The Caucasian (Clinton, N.C.) /
March 28, 1901, edition 1 /
Part of The Caucasian (Clinton, N.C.) / About this page
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PUBLISHED KVKKY TI1UR8IA
BY THE CAUCASIAN PUB. CO.
TIIK CUIKr JUHTICK TKSTIKIK.
The testimony of Cnief Jotce
Forehts ehould convince any co
prejadiced pron that the eoait .id
not intend to violate the cmatitutioD
wilfully and deliberately.
In what they did in reude ring ibe
decialon in the 'office holding" aia
there is no doubt in the mtnda of
honeat, fairminded men that tbt-
court were actuated by the bU'b'st
and best motivea, and that they per
formed this duty fearlewly and con
The teatimony of the veneram
Chief Justice ahowa tbat in to onr
whelming number of caeea the court
decided that the Democratic office
holdera could not be ousted, ben. e it I
is abaurd toaay mat me couri
partitan in their decimona. Toej
never allowed party eouaidrratiout.
to enter ht a factor. Tney follow d
the decision of tbe court tor n't
jeara, holding that a peraon elected
for a term of yearn could not be ous
ted until the expiration of the time
peciled ; that the party holding tbe
office had acquired a property right I
Whn the court in 1U7 afflmed
this doctrine tbey were heartily
praised by the Democratic pre sa bo
cause it meant tbat certain Demo
erats would be allowed to hold their
offl sea, which the legislature sought
to take from thorn.
Bat when this fame doctrine wa
held by the court and it meant the
retention in effioe of some Hepuoli
cans and Populists a mighty howl
was raised by the Democratic precs,
they asserting that the court were I
rendering partisan decisions
It was all right so long as the de
cisions kept Democrats in fflce, but,
In their eyes, it was grossly wrong
when their political opponents prof
ited by the affirmance of the same
The Simmons machine in their at
tempt to destroy the confidence of
the masses in their highest court,
have made themselves rediculous in
the minds of conserva1 ie, just, lib
eral and falr-thinkiurf men.
The wholo impeach me it procrt d
ings were instituted for the purpose
of persecution, and to make the
court Democratic and subservent to
the corrupt machine. Their con
temptable purpose to pack the court
the constitutional amendment, and
their desire is to pak the court with
men who will bow to the will oi the
maon.ne. xuey aeem to itirge. uow-
RTAr. th &t tha amendment can be
tested in the Federal Courts, as there
is a Federal question involved
tiik TRKA8UHY may be bank-
Democratic legislature of 189U and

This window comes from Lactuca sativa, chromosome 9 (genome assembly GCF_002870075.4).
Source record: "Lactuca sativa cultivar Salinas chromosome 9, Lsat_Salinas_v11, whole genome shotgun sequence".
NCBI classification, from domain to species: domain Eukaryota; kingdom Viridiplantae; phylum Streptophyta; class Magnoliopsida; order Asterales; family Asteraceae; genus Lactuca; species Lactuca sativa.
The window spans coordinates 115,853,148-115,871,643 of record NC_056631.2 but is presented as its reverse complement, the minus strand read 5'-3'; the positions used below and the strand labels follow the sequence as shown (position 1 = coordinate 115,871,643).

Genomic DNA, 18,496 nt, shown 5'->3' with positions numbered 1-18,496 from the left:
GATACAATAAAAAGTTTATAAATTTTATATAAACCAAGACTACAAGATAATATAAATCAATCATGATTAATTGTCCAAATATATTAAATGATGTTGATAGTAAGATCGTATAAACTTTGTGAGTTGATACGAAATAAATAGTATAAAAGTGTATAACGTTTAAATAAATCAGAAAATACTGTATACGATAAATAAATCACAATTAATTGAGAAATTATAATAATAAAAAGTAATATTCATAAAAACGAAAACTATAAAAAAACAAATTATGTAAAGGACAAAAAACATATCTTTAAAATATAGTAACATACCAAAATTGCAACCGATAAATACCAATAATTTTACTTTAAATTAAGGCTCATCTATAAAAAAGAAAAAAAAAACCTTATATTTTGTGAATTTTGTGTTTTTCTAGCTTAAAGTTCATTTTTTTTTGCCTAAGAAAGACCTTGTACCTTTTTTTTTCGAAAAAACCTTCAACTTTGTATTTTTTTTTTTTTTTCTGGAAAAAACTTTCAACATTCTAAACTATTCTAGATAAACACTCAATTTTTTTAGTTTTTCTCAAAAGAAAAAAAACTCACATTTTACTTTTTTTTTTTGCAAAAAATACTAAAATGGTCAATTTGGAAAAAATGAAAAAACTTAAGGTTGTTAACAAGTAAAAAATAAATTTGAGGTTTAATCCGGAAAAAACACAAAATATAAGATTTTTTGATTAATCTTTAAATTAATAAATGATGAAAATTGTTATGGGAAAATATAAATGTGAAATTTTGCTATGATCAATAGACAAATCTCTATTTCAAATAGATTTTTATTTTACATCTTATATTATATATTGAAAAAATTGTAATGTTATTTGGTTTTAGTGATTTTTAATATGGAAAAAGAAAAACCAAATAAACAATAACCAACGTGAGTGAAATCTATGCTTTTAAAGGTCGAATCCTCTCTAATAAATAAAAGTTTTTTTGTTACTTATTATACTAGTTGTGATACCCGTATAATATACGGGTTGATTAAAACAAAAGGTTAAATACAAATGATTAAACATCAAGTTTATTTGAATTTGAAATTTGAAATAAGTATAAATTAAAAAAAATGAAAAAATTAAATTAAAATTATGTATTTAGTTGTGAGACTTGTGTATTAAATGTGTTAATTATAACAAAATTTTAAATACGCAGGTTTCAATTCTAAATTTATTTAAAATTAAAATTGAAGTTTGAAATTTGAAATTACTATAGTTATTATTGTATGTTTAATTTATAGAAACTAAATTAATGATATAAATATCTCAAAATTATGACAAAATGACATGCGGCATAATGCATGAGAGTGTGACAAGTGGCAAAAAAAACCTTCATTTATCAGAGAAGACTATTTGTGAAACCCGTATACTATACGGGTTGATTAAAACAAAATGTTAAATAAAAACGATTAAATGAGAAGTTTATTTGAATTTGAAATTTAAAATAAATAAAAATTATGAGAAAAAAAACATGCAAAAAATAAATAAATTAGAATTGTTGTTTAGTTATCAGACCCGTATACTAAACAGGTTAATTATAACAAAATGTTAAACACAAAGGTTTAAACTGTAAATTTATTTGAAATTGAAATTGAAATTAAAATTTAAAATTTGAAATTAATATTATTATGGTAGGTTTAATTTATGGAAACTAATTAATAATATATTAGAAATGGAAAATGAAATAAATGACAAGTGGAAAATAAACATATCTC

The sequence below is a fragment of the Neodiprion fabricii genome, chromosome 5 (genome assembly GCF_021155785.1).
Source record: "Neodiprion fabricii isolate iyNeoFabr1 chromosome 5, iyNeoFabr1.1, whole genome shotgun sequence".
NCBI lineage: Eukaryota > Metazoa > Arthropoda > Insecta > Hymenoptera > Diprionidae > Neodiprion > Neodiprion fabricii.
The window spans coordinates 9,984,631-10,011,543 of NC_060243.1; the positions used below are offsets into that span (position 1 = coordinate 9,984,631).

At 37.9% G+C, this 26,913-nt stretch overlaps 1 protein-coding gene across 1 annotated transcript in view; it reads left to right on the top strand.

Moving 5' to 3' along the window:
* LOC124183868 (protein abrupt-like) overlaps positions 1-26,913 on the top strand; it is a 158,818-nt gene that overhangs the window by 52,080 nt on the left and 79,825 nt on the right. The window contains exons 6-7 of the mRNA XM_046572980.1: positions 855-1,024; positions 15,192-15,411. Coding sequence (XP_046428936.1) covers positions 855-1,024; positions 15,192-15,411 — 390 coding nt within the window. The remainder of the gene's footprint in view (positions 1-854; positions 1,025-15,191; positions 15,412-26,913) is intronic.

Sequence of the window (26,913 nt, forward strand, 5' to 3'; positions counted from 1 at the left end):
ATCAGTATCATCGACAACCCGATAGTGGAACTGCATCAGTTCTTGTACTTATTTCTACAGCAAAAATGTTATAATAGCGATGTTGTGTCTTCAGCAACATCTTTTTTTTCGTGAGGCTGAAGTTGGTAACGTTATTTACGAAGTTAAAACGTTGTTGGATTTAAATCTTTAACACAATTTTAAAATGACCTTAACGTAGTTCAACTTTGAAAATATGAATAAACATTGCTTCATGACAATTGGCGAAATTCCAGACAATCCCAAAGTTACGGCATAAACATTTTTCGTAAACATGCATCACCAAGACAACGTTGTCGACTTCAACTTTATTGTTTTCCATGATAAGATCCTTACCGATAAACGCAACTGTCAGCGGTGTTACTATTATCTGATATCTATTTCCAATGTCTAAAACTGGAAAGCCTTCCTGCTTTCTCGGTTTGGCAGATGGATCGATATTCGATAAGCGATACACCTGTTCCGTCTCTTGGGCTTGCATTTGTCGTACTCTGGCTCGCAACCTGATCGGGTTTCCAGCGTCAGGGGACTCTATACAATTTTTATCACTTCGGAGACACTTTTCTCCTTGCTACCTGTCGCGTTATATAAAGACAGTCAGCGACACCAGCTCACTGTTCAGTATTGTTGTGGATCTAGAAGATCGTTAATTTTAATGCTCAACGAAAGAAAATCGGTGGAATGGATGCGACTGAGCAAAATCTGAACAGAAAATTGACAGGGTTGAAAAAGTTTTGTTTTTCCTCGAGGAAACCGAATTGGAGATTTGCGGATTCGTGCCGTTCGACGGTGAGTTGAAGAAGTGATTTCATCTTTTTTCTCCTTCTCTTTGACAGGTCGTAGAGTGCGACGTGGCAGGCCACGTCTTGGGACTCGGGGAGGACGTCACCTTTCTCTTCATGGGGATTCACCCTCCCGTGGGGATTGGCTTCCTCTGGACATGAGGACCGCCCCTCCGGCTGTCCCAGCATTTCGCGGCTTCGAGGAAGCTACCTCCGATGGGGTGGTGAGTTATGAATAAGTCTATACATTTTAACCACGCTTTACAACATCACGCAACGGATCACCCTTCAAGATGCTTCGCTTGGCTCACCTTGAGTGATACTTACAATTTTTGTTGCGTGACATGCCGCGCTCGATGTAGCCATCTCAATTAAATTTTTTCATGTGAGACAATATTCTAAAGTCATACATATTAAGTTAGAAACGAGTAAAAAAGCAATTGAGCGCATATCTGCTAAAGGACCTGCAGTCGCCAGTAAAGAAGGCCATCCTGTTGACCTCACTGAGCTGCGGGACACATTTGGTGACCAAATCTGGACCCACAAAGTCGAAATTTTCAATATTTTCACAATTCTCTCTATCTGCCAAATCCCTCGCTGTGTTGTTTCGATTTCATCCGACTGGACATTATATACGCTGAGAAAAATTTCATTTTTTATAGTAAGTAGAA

1911 the people who pay the taxes
to suonort their Stat. ?ovfirnmflnt
two years tne otaio is overwneimoa
witn aeoc Tne mate Treasury is
now without adequate funds to
meet all the demand, and it is ex-
nftt-dlnirlr dnnhtfnl If tha rnvamiA
oeeaiogiy aouDtiui it tne revenue
measure recently enacted will bring
into the Treasury sufficient funds
to meet the Indebtedness.
Kut the neonl will noon hav an
oanortunltv to aiv whthr nr not
ujr v olvsswsTaiBuiB w
They will soon have an opportu-
uu,.UM, wuBiuururuoi meyae-
sire to have the State government
BaminiBterea dv uevoiuuonists.
Itloters and Redshirts, or by hon-
fiat, llbnral. iut . hirh.tn .n
conservative business men and
If thA nr. ant mfhnH. t
continue Indefinitely, then indeed,
the grand old Commonwealth has
a graua oia uummonweaitn nas
f. II-nflnri--irllkAn4iaM.. ma-.
....VU u.uuo -uu uuu wyn
It behooves all men who desire
less burdens, more honesty and de
cency in politics, to unity on a com
mon basis to defeat the present
TO DISFRANCHISE IS MARYLAND,
The Maryland legislature, now
Democratic, has been called into ex
traordinary session for the purpose
of passing an election law to enable
the Democrats to obtain permanent
control of that Sute.
The law, as ptopos d by Ex-Sena-
ator Gorman, who is Ihtiag for re
election to the Senate, will have the
effect of disfranchising by impodng
an eaucauonai quanncation, about WU4aw W4 fcUW l,"ai DUS on ni sroresaid provisions of the Consti
25,000 negro voters and 18,000 ilht- Kreatest that has been made in I tution ; whereby the said David M.
erate white voters. The legislature
of Mayland intends to do boldly and
directly what the N .ith Carolina
redshirts have done by indirection.
The latter knew that the "grandfa
ther clanae" will ha ktmck, ri nnf h J
the conrta. leavinir th rAn..;n
stand, thus disfranchising whites as
well as blacks. Maryland has fiye
white yotei to every negro voter,
and like North Carolina, is in no
danger of "nigger domination." Bnt
the tricksters want the offices and
that's the secret of the whole tbing.
Howdoyou like the three R'a t
For the sake of decency and the pre- thrown b men, and the oppor
ervation of the arood name of North tuni'y will soon be offered to re-
Carolina, it is time that all men who
do not endorse the anarchistic meth-
odi, to come together la order to oust
the rioters, redshirts and revolution-
TIIK Jt'IKir- WILL NOT HE -
A Tflt ('At''AJl! go- to -rw.f
tb fimu, d we rny y n'a
mu lni cbuent trla' m r
in Its clot The testimony "d
the learned and powerful aru
menu niad by the counel fo' th
defenee are o convlnclog ard uh
neWratlM tbat it now i.-n a j
poaitlvelj certain aa anything can I
be tbat theSenat-though overwbel-
mlngly Democratic will not dare to
vote for conviction It J"
clear to ua that at thn beginning of
ih,trlkl there waa a determination
to convict. Tbe HlmmomT machine
has to all app-arances exerud Its-
elf to tbe utmost to keep Henators jon
whipped Into line In spite of the I
fata. law and arguments produced
to show thai they could not vote
for conviction unless mey moav
. w A
outrageously violated their oatns
of office. The Henate is strongly
Democratic, but If sufficient 8ena
tors break away from the macbini
to make one-third opposed to con
viction, then tbe monstrous prtl-
aQ frfTort of the political machine
will bo thwarted
We bad Intended to bold back
this liHuo of The Caucasian until